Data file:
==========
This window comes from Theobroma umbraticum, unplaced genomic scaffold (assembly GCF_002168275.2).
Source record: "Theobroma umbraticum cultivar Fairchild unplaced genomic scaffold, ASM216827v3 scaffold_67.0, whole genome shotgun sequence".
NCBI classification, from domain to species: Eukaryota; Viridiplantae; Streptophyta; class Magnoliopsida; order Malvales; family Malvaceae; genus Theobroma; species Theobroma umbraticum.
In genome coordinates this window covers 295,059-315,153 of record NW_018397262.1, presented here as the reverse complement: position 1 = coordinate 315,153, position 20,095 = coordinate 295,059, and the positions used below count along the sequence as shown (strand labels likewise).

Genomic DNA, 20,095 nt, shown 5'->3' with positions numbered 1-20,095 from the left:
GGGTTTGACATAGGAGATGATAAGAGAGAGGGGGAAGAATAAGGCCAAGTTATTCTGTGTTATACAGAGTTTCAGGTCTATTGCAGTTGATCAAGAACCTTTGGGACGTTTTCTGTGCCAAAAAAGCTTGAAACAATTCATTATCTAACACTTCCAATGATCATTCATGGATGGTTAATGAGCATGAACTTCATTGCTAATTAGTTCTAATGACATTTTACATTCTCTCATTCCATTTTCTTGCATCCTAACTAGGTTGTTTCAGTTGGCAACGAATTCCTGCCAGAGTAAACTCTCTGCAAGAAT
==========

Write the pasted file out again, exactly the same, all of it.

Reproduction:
This window comes from Theobroma umbraticum, unplaced genomic scaffold (assembly GCF_002168275.2).
Source record: "Theobroma umbraticum cultivar Fairchild unplaced genomic scaffold, ASM216827v3 scaffold_67.0, whole genome shotgun sequence".
NCBI classification, from domain to species: Eukaryota; Viridiplantae; Streptophyta; class Magnoliopsida; order Malvales; family Malvaceae; genus Theobroma; species Theobroma umbraticum.
In genome coordinates this window covers 295,059-315,153 of record NW_018397262.1, presented here as the reverse complement: position 1 = coordinate 315,153, position 20,095 = coordinate 295,059, and the positions used below count along the sequence as shown (strand labels likewise).

Genomic DNA, 20,095 nt, shown 5'->3' with positions numbered 1-20,095 from the left:
GGGTTTGACATAGGAGATGATAAGAGAGAGGGGGAAGAATAAGGCCAAGTTATTCTGTGTTATACAGAGTTTCAGGTCTATTGCAGTTGATCAAGAACCTTTGGGACGTTTTCTGTGCCAAAAAAGCTTGAAACAATTCATTATCTAACACTTCCAATGATCATTCATGGATGGTTAATGAGCATGAACTTCATTGCTAATTAGTTCTAATGACATTTTACATTCTCTCATTCCATTTTCTTGCATCCTAACTAGGTTGTTTCAGTTGGCAACGAATTCCTGCCAGAGTAAACTCTCTGCAAGAAT